Dam Covers - Reducing evaporation is clearly one way to save water, but better reporting and a little science would help producers to accurately evaluate if there is an economic benefit. For example if the floating cover in the article "Dam cover saves valuable water for Qld avocados", Australia, Monday, 8 October 2007, has been tested by USQ and shown to reduce evaporation by 90% where does the 95% reduction for claimed this dam come from when only a part of the surface area of this dam is covered. Comment is also made in this article that as the temperature rises so does evaporation. This is clearly false as any review of scientific literature would show. In fact on a windy winters day evaporation can be substantially higher than on a still summers day! Evaporation is driven by air movement (wind), air temperature and humidity and water temperature. Unfortunately no comment is made relating to dam lining while dam seepage losses are typically equal to or greater than evaporative losses. A recent scientific report by CSIRO on reducing evaporative losses from four dams in Victoria is reported by water week at tegory/algae/ is worth reading, as is a summary report for DNRM offering a comparison of various types of dam covers at nce/wic/pdf/reports/urban_waterus e/evapinstorages.pdf
9/10/2007 7:34:37 PM

For the hundreds of 'families' that have lost a loved-one, neighbour, or friend, I believe that some of the above comments are "shockingly disturbing". These 'Farming Families', having worked from daylight to dark, then knock off, only to return home that is situated on their "workplace", is depressing enough, but to then turn on the TV and hear what other ill informed peoples views are, just compounds the feeling of "what are we doing battling out here on our own?". They need all the support Governments like Howard's can offer.
Helen Wallace
9/10/2007 8:43:30 PM

We could produce all the milk we need if the farmers were paid what it's worth. Do we want cheap food? Well, buy someone else's contaminated rubbish. Do we want quality locally produced food that doesn't build greenhouse gases in getting to us? Then we must pay more for it so that the producers can make a decent living. If we don't then soon there'll be no food.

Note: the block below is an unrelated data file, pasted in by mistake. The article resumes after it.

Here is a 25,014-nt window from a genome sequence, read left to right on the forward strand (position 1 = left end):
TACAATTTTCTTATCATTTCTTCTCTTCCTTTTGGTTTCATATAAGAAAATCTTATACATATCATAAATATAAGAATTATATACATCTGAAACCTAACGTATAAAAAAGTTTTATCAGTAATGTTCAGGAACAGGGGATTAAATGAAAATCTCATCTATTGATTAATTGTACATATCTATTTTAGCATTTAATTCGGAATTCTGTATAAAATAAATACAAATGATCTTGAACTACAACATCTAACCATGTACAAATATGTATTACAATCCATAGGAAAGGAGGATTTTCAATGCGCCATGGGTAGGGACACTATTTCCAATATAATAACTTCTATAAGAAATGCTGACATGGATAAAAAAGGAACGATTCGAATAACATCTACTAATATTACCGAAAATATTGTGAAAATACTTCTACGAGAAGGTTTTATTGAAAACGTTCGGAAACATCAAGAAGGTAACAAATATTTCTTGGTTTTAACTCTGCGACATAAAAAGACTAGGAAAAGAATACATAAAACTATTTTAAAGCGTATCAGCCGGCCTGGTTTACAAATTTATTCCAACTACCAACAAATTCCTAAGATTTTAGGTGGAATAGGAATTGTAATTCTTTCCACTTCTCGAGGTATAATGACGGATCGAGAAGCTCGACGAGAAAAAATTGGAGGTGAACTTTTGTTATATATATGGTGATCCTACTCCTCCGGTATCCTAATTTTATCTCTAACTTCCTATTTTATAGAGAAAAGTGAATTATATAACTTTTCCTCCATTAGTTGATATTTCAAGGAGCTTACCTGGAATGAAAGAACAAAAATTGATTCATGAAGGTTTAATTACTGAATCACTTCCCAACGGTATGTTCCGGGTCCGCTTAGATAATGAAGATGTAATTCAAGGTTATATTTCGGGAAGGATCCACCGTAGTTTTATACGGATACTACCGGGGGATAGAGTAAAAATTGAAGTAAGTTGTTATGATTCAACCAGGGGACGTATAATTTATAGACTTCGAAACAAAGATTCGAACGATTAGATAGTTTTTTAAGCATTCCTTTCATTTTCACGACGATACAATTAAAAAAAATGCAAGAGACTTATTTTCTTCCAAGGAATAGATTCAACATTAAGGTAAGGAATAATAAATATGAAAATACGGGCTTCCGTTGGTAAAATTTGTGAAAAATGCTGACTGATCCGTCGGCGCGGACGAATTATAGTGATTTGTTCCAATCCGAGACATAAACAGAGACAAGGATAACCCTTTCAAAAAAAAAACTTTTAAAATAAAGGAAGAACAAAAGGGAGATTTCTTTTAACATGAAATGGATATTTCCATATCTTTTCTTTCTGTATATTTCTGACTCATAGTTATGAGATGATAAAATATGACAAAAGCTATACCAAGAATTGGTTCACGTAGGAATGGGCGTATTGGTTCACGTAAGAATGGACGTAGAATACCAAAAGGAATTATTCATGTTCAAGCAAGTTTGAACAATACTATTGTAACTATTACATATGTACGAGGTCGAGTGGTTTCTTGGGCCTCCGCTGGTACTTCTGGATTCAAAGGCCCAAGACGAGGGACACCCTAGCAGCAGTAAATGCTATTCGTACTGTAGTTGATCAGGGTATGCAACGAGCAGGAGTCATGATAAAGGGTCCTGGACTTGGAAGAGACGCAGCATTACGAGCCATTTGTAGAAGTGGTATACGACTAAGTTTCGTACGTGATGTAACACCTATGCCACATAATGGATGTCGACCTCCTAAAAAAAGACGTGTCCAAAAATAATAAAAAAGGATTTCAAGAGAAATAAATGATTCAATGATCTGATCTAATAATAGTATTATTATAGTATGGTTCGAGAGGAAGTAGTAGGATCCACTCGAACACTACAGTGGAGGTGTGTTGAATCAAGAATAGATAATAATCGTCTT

9/10/2007 10:22:07 PM

Maybe woolworths CEO lives in a different part of the world than Australian Farmers. It seems we are going broke whilst the retailers are making bigger profits than ever selling our produce. Woolworths sell legs of lamb for more than the producer gets for a whole animal?
16/10/2007 11:00:56 PM

To the cow-painter: For God's sake don't these animals suffer enough already without you making them look ridiculous too? All sentient beings should be accorded a level of dignity or is that beyond your imagination. One is compelled to ask: is there no end to the mindless pursuits of the inhumane being?
cow cocky
19/10/2007 5:29:23 PM

In regard to putting together a inventory of available fodder and grain. This would be typical of all these so-called farm leaders and advisers, to put it all up on a big blackboard and just waste time and money. Find a way for the farmer to access more cheap money and he will soon find the fodder.
Grain of TruthRural Press grains writer Gregor Heard on the big issues facing the broadacre farmers today.